One hundred and sixty nine years have passed since the Treaty of Guadalupe Hidalgo was signed. It is only fitting to analyze the profound changes that the gain/loss of these territories caused for the citizens of both sides of the border. This course will explore the literature, culture, and history of the United States-Mexican Border and the most pressing problems pertaining to the region. Emphasis will be on contemporary border theater and film. The works of Salcedo, Galindo, Lopez and others will be studied as well as contemporary films and documentaries such as Alambrista, Senorita Extraviada, The Gatekeeper, Sin Nombre, Wetback: the Undocumented Documentary, Victoria para Chino, Which Way Home, and much more. There are no prerequisites for this course. Though the course in conducted in English, parallel readings in Spanish will be made available to those who wish to read and/or compare the original texts.

Credits:

4.00

Description:

This course is an introduction to both ancient and modern Chinese civilization with a focus on its literature, arts, and 4000 year cultural history. We will see China at its earliest stages through its archaeology and progress to the heights of literary splendor in the Tang and Song Dynasties. Study of select early plays from the Mongol Yuan period will clearly tie into the development of Ming and Qing period fiction. With the fall of imperial China in 1911, the focus of literature changed drastically and we will study how many modern authors were able to draw from a massive wealth of literary resources to help create a new Chinese literature and culture. We will watch several films that will provide a rich visual portrait of the culture. We will read quite a few representative literary and historical works in English translation that will give a great deal of insight into modern China and how we can both relate to and interact with this complex and amazing country. This course is a good introduction to further study of Chinese history and culture and, in particular, provides a valuable context for students in all majors that wish to gain a deeper understanding of Asian culture.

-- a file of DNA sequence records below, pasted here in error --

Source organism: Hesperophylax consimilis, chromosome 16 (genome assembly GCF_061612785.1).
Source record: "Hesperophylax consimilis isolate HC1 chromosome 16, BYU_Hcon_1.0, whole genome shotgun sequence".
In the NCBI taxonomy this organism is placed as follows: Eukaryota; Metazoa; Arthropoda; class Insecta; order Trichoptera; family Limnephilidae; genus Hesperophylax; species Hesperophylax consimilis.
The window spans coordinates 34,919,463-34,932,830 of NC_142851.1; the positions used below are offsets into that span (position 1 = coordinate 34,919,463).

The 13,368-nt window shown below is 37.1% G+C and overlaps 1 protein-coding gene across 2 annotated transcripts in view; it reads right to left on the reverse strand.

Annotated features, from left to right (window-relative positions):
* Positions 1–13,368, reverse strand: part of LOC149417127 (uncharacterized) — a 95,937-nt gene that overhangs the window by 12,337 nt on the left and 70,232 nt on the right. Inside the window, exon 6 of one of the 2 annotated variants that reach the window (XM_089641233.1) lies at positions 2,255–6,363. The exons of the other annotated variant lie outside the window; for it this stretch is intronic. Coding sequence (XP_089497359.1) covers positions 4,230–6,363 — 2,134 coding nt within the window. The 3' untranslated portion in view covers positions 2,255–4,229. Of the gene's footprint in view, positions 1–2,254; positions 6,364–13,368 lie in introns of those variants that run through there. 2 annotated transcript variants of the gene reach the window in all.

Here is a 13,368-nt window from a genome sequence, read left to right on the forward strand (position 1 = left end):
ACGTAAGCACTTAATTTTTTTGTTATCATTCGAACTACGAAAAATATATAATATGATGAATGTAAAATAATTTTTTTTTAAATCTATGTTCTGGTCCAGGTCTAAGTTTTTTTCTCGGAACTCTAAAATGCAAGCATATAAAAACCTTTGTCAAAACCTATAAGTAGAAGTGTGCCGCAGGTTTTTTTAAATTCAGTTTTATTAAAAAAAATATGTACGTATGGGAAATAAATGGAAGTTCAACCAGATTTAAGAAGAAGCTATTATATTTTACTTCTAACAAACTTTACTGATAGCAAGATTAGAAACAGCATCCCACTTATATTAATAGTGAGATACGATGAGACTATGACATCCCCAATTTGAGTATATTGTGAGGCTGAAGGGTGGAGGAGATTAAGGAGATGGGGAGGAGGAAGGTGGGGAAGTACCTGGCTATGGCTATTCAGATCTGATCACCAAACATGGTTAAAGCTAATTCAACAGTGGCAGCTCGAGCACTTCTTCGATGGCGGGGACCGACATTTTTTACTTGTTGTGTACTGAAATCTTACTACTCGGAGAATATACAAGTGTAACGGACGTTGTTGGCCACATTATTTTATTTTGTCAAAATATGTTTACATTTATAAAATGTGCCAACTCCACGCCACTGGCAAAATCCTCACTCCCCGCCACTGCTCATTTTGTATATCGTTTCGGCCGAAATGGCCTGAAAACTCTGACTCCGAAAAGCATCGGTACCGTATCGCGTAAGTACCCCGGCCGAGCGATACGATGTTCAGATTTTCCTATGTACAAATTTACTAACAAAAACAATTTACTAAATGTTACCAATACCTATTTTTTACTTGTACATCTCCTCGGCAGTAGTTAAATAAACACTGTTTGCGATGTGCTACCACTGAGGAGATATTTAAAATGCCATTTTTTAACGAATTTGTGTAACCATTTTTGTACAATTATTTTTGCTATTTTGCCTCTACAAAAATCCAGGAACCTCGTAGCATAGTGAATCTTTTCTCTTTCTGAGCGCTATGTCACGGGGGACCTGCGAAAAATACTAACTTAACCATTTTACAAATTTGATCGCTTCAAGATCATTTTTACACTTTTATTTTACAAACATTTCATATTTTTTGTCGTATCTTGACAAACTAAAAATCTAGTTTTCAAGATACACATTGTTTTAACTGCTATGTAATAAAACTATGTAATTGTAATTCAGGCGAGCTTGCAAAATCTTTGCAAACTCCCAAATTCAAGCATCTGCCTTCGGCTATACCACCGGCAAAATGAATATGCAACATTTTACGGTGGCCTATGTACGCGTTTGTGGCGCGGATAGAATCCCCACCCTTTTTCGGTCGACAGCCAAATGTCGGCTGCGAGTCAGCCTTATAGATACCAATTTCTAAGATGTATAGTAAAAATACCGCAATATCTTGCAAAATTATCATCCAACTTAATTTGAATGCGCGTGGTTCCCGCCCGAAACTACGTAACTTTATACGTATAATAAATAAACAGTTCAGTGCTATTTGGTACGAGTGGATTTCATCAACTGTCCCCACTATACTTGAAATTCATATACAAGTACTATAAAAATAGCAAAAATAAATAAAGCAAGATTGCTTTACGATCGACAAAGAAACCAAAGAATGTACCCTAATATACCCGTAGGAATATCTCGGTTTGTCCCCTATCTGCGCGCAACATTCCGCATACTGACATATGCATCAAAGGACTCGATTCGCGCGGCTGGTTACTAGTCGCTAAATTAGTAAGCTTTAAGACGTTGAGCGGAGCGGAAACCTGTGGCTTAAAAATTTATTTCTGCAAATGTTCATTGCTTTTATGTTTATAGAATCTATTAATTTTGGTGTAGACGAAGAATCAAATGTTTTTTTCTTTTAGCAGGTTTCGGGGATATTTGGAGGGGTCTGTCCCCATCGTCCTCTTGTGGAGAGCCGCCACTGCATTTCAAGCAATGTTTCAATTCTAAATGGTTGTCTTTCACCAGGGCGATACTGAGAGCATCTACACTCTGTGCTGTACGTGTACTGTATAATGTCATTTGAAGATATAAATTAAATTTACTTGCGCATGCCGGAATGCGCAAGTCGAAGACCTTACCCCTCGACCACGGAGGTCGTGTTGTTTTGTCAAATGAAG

Credits:

4.00

Description:

What makes a fact a fact? What makes a fact true? At one time, these questions were only asked by epistemologists and postmodernists, but with the rise of fake news and the discourses surrounding it, these questions are relevant to everyone. Understanding facts is also essential to college students, who must learn to use reliable sources in order to create credible work. In this class, we will examine works of literature, art, science, and history that interrogate how facts are created and how we determine their truth value. Texts will include podcasts, novels and book-length studies of memory and theory of mind (the study of how we understand what others are thinking). We will also utilize the resources of Boston and Suffolk University; we will visit the WBUR NPR newsroom, a local museum, and learn about the legal definition of "truth" from a representative of the law school. By analyzing these texts, participating in these experiences, and completing a series of assignments that ask students to think critically and creatively, this class seeks to understand how we create facts, and why we need them.

Credits:

4.00

Description: